Heartwatch Monitors Your Ticker

The heart! A pump of the most fantastical kind, it is capable of operating for decades without rest. It’s responsible for supplying vital oxygen to the body’s subsystems, and can be readily monitored with modern technology. [Dave Vernooy] wanted to build a watch that could take heartrate and blood oxygen measurements – so he did.

Named Heartwatch, the device is a DIY smartwatch build with a bunch of exciting features. Heart monitoring is taken care of by the MAX30102 sensor which integrates all the hardware to sense heart rate and oxygen saturation into a single tiny plastic package. There’s then an assortment of accelerometers, gyros and even a color LCD to display all the wonderful information.

It’s all wrapped up in a 3D printed case, with an ATMEGA1284 running the show. The project just goes to show how much can be achieved with an 8-bit processor – there’s not always a need to run a high-powered ARM chip for an embedded project.

There are a fair few DIY smartwatch builds out there – like this classy unit with an OLED screen.

3 thoughts on “Heartwatch Monitors Your Ticker

  1. Nice post looks familiar, thanks :-)
    Occurs to add various scripts searching for sleep patterns re meditation/vivid/lucid dream states which could be correlated with intent – then you have the base for a form of Experimental Method to pursue a thesis re man machine interaction in respect5 of some aspects of bio feedback as it relates to health with one facet being heart rate changes during all sleep states. As I understand it there are many ways to process/interrogate the date for utility – the key is the feedback method in terms of either behaviour modification or suggestions for subsequent diet amendments and thus second order factors.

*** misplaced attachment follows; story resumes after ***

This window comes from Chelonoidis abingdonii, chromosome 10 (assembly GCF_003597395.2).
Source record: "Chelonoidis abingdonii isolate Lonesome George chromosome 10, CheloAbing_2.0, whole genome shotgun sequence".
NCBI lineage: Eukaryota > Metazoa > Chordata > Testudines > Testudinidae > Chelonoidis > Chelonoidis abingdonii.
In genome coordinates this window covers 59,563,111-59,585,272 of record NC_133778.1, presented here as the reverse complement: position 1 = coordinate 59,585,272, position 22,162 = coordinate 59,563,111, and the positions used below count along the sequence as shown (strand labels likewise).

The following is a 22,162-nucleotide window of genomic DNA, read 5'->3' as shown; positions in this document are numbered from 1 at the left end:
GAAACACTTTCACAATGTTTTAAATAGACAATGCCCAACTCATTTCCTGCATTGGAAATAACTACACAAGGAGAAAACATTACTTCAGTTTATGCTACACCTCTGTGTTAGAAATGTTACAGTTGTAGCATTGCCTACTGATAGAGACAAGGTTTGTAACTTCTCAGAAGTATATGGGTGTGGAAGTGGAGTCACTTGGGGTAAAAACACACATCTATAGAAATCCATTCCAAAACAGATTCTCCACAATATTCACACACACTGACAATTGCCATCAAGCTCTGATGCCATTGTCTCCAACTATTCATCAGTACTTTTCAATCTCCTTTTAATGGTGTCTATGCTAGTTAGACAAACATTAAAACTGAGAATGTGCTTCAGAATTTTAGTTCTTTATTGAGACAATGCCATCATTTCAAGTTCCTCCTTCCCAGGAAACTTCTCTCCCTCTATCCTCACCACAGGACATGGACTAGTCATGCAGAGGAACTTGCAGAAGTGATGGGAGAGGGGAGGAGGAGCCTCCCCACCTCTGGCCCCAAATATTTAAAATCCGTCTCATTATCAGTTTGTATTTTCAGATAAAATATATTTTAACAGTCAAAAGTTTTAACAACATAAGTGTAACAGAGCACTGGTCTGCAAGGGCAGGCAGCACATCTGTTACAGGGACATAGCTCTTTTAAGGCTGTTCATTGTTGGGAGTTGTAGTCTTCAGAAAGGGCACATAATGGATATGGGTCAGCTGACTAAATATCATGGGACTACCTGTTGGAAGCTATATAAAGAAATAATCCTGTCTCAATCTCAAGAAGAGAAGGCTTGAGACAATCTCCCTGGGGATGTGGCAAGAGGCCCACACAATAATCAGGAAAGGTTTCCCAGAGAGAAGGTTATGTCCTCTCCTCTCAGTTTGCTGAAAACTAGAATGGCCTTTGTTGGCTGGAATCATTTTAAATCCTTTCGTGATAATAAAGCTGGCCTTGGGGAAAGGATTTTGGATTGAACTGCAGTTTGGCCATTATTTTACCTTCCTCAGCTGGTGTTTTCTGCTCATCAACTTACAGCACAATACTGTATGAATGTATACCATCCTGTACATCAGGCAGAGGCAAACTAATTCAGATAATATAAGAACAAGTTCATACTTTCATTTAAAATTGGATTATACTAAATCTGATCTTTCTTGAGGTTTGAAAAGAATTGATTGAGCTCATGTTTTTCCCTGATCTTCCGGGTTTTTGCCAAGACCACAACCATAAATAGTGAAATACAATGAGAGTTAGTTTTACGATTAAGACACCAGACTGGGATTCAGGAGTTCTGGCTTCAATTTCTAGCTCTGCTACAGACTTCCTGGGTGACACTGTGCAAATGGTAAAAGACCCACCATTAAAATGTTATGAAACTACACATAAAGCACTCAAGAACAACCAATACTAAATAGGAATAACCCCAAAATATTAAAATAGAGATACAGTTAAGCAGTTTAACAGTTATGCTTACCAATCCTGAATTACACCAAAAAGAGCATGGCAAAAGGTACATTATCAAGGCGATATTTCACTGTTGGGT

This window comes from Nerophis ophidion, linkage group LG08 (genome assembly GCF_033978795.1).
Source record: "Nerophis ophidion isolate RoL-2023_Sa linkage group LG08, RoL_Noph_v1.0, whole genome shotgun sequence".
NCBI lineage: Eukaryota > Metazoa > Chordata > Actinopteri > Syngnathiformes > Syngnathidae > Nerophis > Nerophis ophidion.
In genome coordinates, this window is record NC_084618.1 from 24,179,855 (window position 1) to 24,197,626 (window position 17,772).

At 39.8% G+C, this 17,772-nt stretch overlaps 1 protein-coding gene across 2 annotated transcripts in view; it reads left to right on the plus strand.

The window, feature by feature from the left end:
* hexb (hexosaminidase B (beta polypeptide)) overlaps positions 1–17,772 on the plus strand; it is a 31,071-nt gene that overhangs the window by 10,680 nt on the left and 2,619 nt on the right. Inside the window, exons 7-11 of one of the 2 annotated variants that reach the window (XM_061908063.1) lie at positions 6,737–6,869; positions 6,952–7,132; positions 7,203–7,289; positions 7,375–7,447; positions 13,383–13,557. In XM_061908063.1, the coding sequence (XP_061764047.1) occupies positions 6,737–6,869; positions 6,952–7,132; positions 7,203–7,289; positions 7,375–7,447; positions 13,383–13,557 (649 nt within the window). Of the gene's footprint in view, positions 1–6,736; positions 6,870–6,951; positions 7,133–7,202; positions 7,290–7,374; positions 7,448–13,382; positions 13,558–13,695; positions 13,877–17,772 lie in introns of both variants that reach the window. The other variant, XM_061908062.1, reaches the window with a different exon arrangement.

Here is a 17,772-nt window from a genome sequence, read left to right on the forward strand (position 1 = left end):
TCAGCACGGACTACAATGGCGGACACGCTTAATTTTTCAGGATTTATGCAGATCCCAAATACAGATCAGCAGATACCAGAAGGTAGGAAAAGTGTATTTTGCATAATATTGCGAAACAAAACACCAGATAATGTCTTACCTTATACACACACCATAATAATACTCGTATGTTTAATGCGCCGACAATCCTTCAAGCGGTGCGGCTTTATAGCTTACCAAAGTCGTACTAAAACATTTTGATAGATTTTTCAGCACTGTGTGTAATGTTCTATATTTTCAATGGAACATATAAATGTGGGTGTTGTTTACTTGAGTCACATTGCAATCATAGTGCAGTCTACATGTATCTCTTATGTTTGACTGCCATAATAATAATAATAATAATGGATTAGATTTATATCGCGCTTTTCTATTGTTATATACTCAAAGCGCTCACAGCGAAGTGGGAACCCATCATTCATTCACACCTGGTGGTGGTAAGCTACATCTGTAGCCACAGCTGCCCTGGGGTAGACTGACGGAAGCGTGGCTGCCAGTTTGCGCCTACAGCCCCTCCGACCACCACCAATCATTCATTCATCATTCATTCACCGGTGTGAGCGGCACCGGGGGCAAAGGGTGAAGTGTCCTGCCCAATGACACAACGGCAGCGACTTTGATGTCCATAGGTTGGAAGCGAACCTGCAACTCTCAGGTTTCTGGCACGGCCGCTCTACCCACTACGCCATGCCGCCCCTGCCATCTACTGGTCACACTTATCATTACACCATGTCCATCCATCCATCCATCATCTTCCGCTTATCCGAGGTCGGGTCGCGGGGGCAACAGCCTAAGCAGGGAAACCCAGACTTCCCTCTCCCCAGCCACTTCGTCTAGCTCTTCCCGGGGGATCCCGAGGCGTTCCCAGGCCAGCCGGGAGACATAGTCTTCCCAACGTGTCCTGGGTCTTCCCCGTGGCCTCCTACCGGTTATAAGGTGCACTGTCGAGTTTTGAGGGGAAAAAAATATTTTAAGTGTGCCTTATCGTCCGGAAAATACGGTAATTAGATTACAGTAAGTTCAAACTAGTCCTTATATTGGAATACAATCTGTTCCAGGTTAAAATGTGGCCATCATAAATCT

Cheers

  2. Fun project!

    Regarding the article “there’s not always a need to run a high-powered ARM chip for an embedded project” certainly correct somethings can be done with a handfull of transistors, some require a supercomputer. Regarding a small device and regarding low power requirements AND regarding the required footprint of the components… in the end it all comes down that what you’ll have lying around in your parts-bin. And it will be most likely the part you are already familiar with. In most cases that isn’t the ideal part for the project and in most cases it doesn’t really matter. As long as it does the job and as long as it all fits… who cares. You’ll get smart-ass comments anyway (like: what… no arduino… no 555… could have done that with a propellor chip… hmm I always used a 6502…nehh… a Z80…nope I always use an ARM…)

    Again… fun project and an informative/interesting website, thanks for sharing.

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